It’s perfectly …

It’s perfectly understandable, when reporting on a rape trial, to discuss the length and severity of the sentence; it is less understandable to discuss the end of two convicted rapists’ future athletic and academic careers as if it were somehow divorced from the laws of cause and effect. Their dreams and hopes were not crushed by an impersonal, inexorable legal system; Mays and Richmond raped a girl and have been sentenced accordingly. Had they not raped her, they would not be spending at least one year each in a juvenile detention facility.

It is unlikely that Candy Crowley and Poppy Harlow are committed rape apologists; more likely they simply wanted a showy, emotional angle at the close of a messy and sensationalized trial. Since the identity of the victim is protected, and the rapists obliged the camera crews by memorably breaking down and crying in court, they found an angle to match: extremely gifted young men were brought tragically low by… mumblemumblesomething.

That isn’t how rape trials ought to be discussed by professional journalists.

Trent Mays and Ma’lik Richmond are not the “stars” of the Steubenville rape trial. They aren’t the only characters in a drama playing out in eastern Ohio. And yet a CNN viewer learning about the Steubenville rape verdict is presented with dynamic, sympathetic, complicated male figures, and a nonentity of an anonymous victim, the “lasting effects” of whose graphic, public sexual assault are ignored. Small wonder, then, that anyone would find themselves on the side of these men—these poor young men, who were very good at taking tests and playing sports when they were not raping their classmates. –

The boys reactions are emotional, but then again, they made decisions that ruined their future … and ruined the victim’s future.  They hurt her.  They victimized her.  They raped her.  One boy took a photograph of her naked.  The ramifications and seriousness of their conduct was lost on them, until the court case and verdict.

The lasting effect of their being convicted of rape was justice.  Justice that leads them to live their lives differently.  And justice that hopefully creates repentance, grace, and allows them to experience through and give mercy to other people.  Other people like rapists, rape victims, and young people just thinking it is a ‘normal’ high school alcohol party.

http://gawker.com/5991003/cnn-reports-on-the-promising-future-of-the-steubenville-rapists-who-are-very-good-students

The Modern War on Women 1

There is definitely a cultural trend of war on women … Conservatives needing harsh rules to make themselves feel they are on the right side of righteous instead of developing real character to engage with a painful world.

Which is why I love Nico Lang’s article, “Trampire:” Why the Public Slut Shaming of Kristen Stewart Matters for Young Women:

“I might not be concerned for K-Stew, but I am concerned for all the young women today who are tuned into this scandal, ones who are learning that it’s not okay to screw up, ever. Chris Brown can publicly beat the hell out of his girlfriend but still be played on the radio and win Grammys. However, if you ever cheat on your boyfriend, your life is over and no one will ever want to be associated with you. Almost no one will blame the much-older guy you cheated with, and it might actually make him more famous and help his career. Few will care that he was your boss and in a position of authority or that he may have have taken advantage of your youth and relative inexperience. Everything is your fault, and your life will be threatened over it. If you are a trampire, you will be publicly staked for it, even though cheater Ashton Kutcher recently emerged relatively unscathed by the media. No one asked for him to be fired from Two and a Half Men.”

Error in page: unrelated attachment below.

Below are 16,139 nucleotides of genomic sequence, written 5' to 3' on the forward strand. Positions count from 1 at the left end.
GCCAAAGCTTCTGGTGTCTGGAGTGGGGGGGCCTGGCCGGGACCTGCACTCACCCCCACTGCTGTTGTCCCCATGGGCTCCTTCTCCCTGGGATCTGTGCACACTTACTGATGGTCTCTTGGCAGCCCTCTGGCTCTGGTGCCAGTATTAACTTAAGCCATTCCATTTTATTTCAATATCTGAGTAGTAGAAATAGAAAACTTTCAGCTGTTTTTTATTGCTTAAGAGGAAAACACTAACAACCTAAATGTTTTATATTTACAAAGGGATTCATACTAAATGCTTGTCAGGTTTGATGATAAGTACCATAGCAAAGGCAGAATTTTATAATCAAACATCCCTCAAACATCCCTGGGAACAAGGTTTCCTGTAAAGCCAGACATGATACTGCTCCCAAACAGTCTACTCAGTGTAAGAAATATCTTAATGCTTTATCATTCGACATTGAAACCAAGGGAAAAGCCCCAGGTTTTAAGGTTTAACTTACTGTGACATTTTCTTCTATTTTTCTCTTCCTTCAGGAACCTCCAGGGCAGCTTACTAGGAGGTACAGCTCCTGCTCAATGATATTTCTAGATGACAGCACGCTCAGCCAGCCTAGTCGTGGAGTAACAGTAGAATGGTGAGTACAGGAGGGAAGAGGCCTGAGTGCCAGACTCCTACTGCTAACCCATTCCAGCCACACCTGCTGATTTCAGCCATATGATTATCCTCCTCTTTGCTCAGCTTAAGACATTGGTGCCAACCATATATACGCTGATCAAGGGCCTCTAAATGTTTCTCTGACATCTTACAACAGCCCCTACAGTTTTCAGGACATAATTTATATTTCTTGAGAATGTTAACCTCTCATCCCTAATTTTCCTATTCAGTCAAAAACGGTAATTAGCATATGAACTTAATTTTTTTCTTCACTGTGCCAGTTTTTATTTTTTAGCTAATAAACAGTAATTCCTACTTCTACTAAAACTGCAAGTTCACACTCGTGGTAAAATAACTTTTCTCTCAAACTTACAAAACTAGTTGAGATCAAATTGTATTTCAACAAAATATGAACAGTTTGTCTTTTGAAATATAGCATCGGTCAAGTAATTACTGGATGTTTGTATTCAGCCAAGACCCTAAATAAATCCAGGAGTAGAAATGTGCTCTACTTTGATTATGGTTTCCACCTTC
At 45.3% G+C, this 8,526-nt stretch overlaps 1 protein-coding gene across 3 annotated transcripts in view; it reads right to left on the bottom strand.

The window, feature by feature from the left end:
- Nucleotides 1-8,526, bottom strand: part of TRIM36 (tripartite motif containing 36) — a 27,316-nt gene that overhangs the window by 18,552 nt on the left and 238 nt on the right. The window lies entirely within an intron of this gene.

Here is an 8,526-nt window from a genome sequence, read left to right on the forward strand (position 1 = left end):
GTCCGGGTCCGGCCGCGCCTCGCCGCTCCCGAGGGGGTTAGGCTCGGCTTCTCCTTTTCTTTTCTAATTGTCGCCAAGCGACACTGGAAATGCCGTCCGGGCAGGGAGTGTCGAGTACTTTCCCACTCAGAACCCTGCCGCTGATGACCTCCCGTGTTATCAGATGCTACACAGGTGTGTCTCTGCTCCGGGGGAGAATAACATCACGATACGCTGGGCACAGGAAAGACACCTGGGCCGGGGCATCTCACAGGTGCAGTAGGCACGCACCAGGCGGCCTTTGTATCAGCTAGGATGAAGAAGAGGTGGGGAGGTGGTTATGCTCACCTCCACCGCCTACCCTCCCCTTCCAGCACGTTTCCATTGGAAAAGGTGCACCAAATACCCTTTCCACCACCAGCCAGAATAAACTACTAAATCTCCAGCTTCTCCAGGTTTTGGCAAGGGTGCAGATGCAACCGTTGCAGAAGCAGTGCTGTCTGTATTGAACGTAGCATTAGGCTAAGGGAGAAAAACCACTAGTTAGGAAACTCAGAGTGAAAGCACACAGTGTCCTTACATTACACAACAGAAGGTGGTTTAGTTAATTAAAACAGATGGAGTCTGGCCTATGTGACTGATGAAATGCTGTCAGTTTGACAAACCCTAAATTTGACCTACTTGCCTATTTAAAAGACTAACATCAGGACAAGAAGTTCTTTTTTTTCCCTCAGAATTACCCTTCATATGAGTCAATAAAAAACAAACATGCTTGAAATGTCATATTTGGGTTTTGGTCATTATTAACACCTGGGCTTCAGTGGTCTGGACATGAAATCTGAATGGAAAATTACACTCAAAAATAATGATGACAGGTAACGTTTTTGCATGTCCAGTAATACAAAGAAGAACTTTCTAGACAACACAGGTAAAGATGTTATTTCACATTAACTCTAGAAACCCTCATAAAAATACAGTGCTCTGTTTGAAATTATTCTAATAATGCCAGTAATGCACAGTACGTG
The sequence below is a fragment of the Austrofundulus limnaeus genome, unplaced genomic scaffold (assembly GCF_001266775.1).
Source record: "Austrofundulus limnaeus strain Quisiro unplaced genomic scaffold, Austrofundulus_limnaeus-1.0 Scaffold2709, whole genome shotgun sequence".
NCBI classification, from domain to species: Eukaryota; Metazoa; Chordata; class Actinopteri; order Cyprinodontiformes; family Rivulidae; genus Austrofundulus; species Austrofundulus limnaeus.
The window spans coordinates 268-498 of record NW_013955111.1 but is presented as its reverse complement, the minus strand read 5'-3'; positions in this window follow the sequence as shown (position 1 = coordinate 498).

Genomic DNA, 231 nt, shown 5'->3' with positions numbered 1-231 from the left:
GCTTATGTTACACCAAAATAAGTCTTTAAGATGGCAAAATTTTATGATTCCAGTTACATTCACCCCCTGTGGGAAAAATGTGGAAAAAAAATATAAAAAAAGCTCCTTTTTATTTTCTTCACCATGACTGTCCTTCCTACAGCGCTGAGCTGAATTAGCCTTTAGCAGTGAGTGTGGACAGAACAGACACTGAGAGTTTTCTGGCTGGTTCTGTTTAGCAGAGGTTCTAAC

“I might not be concerned for K-Stew, but I am concerned for my younger stepsister who has pictures of Kristen Stewart and Robert Pattinson on her walls, who idolizes and worships them, and who might grow up to hate Kristen Stewart for reasons she doesn’t understand. I’m worried she will be taught that it’s not okay to mess up, learn from it and apologize, because no one wants your apology, just your suffering on camera. I’m worried that she’ll think its okay to harass and threaten women for their indiscretions, even if men get off scot-free. I’m worried she will think this culture of bullying, slut-shaming and rhetorical violence against women is the norm, because you get a t-shirt for it. I’m worried she will learn to internalize the shame brought on far too many women today, for having sexualities, for not being perfect, for not fitting into a box. I’m worried she’ll believe men like Todd Akin, Paul Ryan and Mike Huckabee are right.”

Interestingly, women self-report higher rates of infidelity now than in the past – while still being much lower than men’s self-reported rates.  Why I find this interesting is one would assume any reasonably intelligent person would think some change should begin with men, where the larger problem exists-and that by correcting men’s undesirable sexual behavior, women would be likewise encouraged to abstain or remain faithful.  Maybe a reasonable person wold think men shouldn’t be encouraged to fuck every woman they see, glorify rape as normal sexual behavior without negative consequences, and practice aggression as a badge of male honor.

But then again, any reasonable person would guess these issues aren’t about abortion, pre-marital sex, birth control, or rape.  We aren’t discussing sex-we are discussing gender and how women are used as objects for displaced anger, violence, and pain.

It’s ugly.  And it is exactly the nature of the modern war against women.

-The Modern War on Women-